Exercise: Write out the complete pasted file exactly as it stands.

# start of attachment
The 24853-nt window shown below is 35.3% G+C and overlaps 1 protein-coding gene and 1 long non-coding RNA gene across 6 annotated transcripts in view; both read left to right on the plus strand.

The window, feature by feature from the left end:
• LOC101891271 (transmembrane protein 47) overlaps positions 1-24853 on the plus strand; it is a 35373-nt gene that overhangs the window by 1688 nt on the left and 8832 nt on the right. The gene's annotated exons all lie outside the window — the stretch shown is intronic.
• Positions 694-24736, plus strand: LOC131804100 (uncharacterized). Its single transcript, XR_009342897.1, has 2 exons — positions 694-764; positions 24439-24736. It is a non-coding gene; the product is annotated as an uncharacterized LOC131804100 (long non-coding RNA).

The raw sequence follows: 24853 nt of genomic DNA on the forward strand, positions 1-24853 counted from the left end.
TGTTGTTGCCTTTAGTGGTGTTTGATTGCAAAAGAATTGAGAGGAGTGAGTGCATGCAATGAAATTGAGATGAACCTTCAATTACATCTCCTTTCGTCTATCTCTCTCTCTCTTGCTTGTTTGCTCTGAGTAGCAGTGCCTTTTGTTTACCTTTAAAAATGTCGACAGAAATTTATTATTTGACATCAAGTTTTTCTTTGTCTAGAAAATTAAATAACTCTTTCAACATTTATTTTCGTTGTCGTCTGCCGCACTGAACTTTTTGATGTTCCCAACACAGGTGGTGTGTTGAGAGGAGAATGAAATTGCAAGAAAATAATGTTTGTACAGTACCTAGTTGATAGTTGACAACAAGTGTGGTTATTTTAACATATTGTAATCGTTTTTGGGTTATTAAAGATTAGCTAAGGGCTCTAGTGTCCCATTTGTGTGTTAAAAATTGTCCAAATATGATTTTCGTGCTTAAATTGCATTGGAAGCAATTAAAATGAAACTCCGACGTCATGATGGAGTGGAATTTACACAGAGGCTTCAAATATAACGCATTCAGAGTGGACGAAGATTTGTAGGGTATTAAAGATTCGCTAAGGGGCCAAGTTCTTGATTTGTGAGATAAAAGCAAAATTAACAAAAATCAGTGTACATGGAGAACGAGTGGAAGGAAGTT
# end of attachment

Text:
The 24853-nt window shown below is 35.3% G+C and overlaps 1 protein-coding gene and 1 long non-coding RNA gene across 6 annotated transcripts in view; both read left to right on the plus strand.

The window, feature by feature from the left end:
• LOC101891271 (transmembrane protein 47) overlaps positions 1-24853 on the plus strand; it is a 35373-nt gene that overhangs the window by 1688 nt on the left and 8832 nt on the right. The gene's annotated exons all lie outside the window — the stretch shown is intronic.
• Positions 694-24736, plus strand: LOC131804100 (uncharacterized). Its single transcript, XR_009342897.1, has 2 exons — positions 694-764; positions 24439-24736. It is a non-coding gene; the product is annotated as an uncharacterized LOC131804100 (long non-coding RNA).

The raw sequence follows: 24853 nt of genomic DNA on the forward strand, positions 1-24853 counted from the left end.
TGTTGTTGCCTTTAGTGGTGTTTGATTGCAAAAGAATTGAGAGGAGTGAGTGCATGCAATGAAATTGAGATGAACCTTCAATTACATCTCCTTTCGTCTATCTCTCTCTCTCTTGCTTGTTTGCTCTGAGTAGCAGTGCCTTTTGTTTACCTTTAAAAATGTCGACAGAAATTTATTATTTGACATCAAGTTTTTCTTTGTCTAGAAAATTAAATAACTCTTTCAACATTTATTTTCGTTGTCGTCTGCCGCACTGAACTTTTTGATGTTCCCAACACAGGTGGTGTGTTGAGAGGAGAATGAAATTGCAAGAAAATAATGTTTGTACAGTACCTAGTTGATAGTTGACAACAAGTGTGGTTATTTTAACATATTGTAATCGTTTTTGGGTTATTAAAGATTAGCTAAGGGCTCTAGTGTCCCATTTGTGTGTTAAAAATTGTCCAAATATGATTTTCGTGCTTAAATTGCATTGGAAGCAATTAAAATGAAACTCCGACGTCATGATGGAGTGGAATTTACACAGAGGCTTCAAATATAACGCATTCAGAGTGGACGAAGATTTGTAGGGTATTAAAGATTCGCTAAGGGGCCAAGTTCTTGATTTGTGAGATAAAAGCAAAATTAACAAAAATCAGTGTACATGGAGAACGAGTGGAAGGAAGTT